On Friday evening, Emer O'Dwyer '92 delivered the weekend's second keynote address. O'Dwyer's talk, titled "'Something Precious in Every Place': History as Preoccupation and Profession", explored the larger lessons she hopes students get out of the East Asian studies classes she teaches at Oberlin College. "What do I hope students will take away from my classes?," she asked. "What can we hope for students to retain from one for-credit course in a college career of some 32 or more courses?" Using four primary source documents she teaches in her East Asian history survey courses, O'Dwyer highlighted the following "life principles": "Celebrate the power of your mind, as 12th century monk Eisai would have you do. Investigate all things in the matter of the Neo-Confucians. Demonstrate your devotion to righteous acts. Be good to your teachers, parents, siblings, and friends. Read literature and talk about it. Practice your French, Spanish, Chinese with a native speaker. Read history and talk about it. Be curious, and finally, find something precious in each place." You can watch O'Dwyer's talk on our Vimeo page.
On Saturday morning, students, faculty and guests gathered in Engelhard Hall for a panel discussion with alumnae, all of whom work or have worked in education. Panelists included:
- Niki Smith '90, Director of Academic Programs, Prep for Prep, New York, NY
- Tammy Small '93, Dean of Admissions & Enrollment, Oliver Scholars, New York, NY
- Hadley Roach '07, Dean of Curriculum & Instruction, Seventh Grade English Teacher, North Star Academy, Newark, NJ
- Frances Ramirez '03, Senior HR Generalist, Comcast Cable Communications, Philadelphia, PA
- Kathryn Orfuss '07, Instructional Coach, Fifth Grade English Teacher, North Star Academy, Newark, NJ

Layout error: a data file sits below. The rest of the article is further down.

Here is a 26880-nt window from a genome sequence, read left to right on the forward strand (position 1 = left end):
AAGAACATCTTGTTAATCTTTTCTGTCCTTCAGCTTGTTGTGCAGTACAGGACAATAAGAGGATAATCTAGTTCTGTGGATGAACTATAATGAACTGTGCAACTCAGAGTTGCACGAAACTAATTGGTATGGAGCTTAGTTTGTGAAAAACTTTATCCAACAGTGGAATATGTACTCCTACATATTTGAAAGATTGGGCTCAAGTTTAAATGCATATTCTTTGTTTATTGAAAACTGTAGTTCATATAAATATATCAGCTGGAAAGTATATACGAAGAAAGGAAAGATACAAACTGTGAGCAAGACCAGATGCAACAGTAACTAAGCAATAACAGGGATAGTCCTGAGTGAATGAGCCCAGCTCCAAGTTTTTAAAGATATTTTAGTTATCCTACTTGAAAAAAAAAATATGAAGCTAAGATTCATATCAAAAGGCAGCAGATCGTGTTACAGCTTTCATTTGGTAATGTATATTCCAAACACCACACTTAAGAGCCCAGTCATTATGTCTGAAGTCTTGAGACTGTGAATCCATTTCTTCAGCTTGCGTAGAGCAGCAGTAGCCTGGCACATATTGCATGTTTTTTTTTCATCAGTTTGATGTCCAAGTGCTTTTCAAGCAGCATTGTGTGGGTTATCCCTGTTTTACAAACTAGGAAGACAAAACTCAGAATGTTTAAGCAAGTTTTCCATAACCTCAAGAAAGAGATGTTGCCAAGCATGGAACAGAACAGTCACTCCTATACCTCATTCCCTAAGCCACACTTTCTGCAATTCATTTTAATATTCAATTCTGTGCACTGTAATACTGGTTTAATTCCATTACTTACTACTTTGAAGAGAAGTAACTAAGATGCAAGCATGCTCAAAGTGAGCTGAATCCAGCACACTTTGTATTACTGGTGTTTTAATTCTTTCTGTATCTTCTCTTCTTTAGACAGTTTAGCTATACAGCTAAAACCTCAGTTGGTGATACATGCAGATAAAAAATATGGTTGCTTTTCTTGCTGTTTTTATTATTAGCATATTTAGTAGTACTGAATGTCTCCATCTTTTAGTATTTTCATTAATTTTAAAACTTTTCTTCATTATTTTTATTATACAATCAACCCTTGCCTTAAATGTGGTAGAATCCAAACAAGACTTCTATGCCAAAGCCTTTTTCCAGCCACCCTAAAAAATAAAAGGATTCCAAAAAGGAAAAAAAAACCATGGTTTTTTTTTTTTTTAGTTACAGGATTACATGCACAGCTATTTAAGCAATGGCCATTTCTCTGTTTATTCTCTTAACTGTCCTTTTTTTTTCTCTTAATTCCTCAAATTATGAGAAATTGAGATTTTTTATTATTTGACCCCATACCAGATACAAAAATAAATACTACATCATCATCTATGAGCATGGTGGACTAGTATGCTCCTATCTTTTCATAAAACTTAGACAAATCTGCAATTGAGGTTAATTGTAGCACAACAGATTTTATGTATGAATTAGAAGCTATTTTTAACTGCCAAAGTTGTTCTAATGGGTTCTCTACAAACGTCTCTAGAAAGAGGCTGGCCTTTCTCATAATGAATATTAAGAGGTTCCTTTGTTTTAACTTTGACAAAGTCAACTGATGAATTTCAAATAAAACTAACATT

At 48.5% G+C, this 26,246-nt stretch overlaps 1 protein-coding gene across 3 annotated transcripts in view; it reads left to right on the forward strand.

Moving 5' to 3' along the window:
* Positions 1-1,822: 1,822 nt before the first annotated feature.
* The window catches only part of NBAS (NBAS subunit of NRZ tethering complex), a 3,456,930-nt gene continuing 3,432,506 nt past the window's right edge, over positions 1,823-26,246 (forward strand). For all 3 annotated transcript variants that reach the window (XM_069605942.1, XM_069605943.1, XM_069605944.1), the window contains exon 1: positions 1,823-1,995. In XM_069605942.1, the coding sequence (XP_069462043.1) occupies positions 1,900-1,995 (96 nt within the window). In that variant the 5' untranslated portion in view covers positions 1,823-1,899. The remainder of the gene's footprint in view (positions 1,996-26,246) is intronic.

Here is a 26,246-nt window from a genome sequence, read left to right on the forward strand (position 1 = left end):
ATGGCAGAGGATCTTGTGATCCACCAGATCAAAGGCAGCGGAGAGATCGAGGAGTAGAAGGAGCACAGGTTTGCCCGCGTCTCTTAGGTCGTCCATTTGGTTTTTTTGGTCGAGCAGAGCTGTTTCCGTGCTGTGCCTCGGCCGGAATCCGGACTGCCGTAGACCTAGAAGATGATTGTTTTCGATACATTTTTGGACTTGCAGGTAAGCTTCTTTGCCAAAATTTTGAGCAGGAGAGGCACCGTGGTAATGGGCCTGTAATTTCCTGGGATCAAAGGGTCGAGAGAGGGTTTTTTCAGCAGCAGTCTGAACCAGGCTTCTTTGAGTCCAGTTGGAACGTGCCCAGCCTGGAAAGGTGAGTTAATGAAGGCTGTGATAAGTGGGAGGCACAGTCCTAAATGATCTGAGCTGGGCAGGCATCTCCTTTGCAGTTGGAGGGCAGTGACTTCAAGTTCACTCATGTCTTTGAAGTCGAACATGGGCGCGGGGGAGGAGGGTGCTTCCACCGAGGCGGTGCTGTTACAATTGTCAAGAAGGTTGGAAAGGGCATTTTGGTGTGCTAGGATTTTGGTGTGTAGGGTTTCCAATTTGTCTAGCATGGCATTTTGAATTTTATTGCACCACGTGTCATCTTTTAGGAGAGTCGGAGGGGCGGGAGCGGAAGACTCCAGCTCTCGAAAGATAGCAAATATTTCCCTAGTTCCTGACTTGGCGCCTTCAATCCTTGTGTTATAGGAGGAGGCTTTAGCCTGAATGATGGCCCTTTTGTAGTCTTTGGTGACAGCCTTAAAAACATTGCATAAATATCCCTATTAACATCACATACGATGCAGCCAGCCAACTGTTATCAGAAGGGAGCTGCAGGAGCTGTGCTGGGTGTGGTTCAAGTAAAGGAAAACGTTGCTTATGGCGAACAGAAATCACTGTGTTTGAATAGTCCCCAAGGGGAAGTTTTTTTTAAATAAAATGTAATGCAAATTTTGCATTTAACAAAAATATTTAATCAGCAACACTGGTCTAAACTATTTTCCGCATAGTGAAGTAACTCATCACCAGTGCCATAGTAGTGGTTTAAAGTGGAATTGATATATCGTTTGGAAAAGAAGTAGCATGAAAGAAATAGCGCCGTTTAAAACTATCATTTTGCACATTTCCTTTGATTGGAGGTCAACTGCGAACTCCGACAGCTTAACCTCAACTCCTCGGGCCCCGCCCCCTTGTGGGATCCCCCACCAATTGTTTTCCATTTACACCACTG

- Anna Hickman '02, PreK Principal, Ingenuity Prep Public Charter School, Washington, D.C.
- Grace Gahagan '10, Graduate Student, Teachers College, Columbia University, New York, NY
- Giselle Furlonge '03, Dean of Diversity Education, Classics Department Chair; St. Andrew's School
- Jennifer Cuervo '06, Licensed Bilingual School Counselor, New Heights Middle School, New York, NY
Each spoke briefly about his or her professional journey and experiences working in education, and then took questions from students. You can watch the panel on our Vimeo page.
After the panel, students, faculty, and alumni dispersed throughout campus to attend more than 50 workshops hosted by both male and female alumni. Workshop topics were wide-ranging; a few samples are listed below:
- Finding Work that Matters: Education as Activism (Nicole Fleischer '07 and Kate Hardwick '07)
- From Chapel Talks to China: Adventures in International Education (Ashley Gosnell '02)
- Leadership from the Classroom to the Capitol Building: Direct vs. Indirect Impact in Education & Finding Your Place (Searcy (Milam) Morgan '02)
- Practical Tools for Difficult Conversations (Robbie Pennoyer '01)
- Nature as our Teacher (Katie Forrestal '94)
- Teaching as a Creative Act in the Digital Age (Chris Odden '86)
- Dissent in American History and Why It Matters (Ashton Richards '78)
"To our alums in education: my heart is full of gratitude," Roach said at the close of the weekend. "I am overwhelmed and touched by your commitment to St. Andrew's and by the gifts of empathy and compassion you give to those you inspire every day. Thank you for your important and immeasurable work. Thank you for being part of our inspiring teachers story."